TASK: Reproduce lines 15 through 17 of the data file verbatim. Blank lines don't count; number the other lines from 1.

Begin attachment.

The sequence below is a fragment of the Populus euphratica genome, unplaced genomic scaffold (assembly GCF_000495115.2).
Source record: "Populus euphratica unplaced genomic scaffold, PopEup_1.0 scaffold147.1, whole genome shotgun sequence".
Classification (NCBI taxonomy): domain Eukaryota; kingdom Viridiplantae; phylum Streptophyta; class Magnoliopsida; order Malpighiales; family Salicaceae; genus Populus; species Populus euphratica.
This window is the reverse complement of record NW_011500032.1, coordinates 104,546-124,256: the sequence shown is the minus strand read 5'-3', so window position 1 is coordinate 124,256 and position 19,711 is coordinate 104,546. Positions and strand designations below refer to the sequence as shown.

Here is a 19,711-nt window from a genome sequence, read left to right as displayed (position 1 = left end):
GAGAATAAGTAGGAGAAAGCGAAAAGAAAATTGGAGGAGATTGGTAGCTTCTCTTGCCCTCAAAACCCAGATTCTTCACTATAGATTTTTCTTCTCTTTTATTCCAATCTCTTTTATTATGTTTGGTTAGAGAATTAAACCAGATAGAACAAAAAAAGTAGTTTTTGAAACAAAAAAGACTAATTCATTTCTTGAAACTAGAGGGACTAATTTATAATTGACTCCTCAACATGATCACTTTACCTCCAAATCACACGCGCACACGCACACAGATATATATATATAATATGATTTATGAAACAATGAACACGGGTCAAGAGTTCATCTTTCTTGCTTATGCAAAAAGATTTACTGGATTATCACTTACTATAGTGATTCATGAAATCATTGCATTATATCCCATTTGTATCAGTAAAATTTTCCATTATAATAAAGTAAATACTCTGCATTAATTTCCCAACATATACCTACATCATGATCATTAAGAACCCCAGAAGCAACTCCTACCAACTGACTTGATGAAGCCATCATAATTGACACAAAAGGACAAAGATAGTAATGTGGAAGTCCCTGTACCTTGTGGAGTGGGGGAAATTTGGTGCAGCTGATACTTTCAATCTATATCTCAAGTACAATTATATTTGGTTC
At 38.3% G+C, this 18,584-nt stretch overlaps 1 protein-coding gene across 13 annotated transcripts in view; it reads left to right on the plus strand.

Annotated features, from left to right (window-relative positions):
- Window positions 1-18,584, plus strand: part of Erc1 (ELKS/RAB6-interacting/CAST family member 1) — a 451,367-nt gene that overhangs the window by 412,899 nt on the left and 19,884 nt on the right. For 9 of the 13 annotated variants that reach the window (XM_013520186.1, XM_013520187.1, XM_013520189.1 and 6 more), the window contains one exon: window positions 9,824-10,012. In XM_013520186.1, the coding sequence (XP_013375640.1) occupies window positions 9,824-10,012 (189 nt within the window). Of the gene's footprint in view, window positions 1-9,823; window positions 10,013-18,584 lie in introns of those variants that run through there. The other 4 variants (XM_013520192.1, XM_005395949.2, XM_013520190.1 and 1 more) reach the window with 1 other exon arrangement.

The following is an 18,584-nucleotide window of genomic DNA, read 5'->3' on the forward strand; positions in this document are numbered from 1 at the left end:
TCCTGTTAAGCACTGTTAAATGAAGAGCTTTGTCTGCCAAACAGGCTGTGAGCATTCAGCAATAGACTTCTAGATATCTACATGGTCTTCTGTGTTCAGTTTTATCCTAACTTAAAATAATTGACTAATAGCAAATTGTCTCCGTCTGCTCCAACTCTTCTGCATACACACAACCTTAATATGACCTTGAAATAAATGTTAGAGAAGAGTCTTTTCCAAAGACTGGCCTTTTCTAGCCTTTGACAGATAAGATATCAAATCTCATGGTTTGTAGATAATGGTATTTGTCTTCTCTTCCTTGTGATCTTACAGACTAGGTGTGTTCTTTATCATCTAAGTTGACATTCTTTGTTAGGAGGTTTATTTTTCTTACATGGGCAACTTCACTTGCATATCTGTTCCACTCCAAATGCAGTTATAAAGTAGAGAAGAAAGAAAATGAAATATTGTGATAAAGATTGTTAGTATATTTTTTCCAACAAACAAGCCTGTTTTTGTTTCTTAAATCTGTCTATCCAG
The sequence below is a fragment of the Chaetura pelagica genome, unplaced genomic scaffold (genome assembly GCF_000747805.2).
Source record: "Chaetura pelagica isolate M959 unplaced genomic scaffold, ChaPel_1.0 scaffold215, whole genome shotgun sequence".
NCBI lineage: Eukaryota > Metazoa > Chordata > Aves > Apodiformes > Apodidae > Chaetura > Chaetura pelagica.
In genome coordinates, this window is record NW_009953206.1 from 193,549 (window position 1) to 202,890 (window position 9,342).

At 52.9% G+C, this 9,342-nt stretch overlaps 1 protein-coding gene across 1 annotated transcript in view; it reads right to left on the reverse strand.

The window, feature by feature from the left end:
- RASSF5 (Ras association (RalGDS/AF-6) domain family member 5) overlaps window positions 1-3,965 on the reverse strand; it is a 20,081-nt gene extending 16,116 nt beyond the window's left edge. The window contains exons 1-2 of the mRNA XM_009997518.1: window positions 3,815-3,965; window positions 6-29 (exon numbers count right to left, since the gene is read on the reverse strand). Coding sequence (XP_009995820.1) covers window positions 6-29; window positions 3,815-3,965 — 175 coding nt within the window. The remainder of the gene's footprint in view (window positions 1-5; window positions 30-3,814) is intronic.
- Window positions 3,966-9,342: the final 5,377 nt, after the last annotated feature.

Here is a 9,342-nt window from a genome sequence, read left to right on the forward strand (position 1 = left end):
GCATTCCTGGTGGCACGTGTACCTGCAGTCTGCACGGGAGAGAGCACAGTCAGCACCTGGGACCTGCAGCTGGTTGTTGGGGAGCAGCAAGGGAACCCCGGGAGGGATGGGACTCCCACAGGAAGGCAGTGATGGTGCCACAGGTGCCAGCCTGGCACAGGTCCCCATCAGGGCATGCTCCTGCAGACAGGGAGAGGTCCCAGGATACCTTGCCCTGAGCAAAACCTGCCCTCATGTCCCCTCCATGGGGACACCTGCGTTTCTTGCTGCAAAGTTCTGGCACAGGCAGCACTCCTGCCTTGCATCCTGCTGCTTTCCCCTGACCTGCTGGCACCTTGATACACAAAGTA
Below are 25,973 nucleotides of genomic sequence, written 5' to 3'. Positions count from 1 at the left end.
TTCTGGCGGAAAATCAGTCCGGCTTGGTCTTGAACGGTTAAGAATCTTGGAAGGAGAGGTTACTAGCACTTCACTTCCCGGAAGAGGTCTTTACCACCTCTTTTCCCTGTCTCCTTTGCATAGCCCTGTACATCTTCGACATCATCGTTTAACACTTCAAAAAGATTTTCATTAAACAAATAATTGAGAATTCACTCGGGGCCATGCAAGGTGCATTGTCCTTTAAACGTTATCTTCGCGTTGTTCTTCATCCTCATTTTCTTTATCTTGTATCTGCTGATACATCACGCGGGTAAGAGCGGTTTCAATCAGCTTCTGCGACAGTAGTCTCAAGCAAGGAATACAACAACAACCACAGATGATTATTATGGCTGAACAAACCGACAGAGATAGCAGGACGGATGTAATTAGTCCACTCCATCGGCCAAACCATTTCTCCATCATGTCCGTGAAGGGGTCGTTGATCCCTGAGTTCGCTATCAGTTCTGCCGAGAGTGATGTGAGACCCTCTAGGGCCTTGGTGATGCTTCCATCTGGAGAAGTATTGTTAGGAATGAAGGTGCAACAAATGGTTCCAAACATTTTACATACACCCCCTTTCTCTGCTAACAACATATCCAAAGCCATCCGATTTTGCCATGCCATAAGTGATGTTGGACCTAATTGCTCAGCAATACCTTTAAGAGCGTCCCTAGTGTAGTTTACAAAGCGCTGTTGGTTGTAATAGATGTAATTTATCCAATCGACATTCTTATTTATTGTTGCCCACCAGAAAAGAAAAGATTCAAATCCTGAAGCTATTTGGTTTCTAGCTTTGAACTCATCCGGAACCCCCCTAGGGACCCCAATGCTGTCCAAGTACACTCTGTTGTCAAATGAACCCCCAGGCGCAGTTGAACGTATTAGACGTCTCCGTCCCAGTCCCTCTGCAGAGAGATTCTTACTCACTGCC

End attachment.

In genome coordinates, this window is record NW_009953206.1 from 193,549 (window position 1) to 202,890 (window position 9,342).

At 52.9% G+C, this 9,342-nt stretch overlaps 1 protein-coding gene across 1 annotated transcript in view; it reads right to left on the reverse strand.

The window, feature by feature from the left end: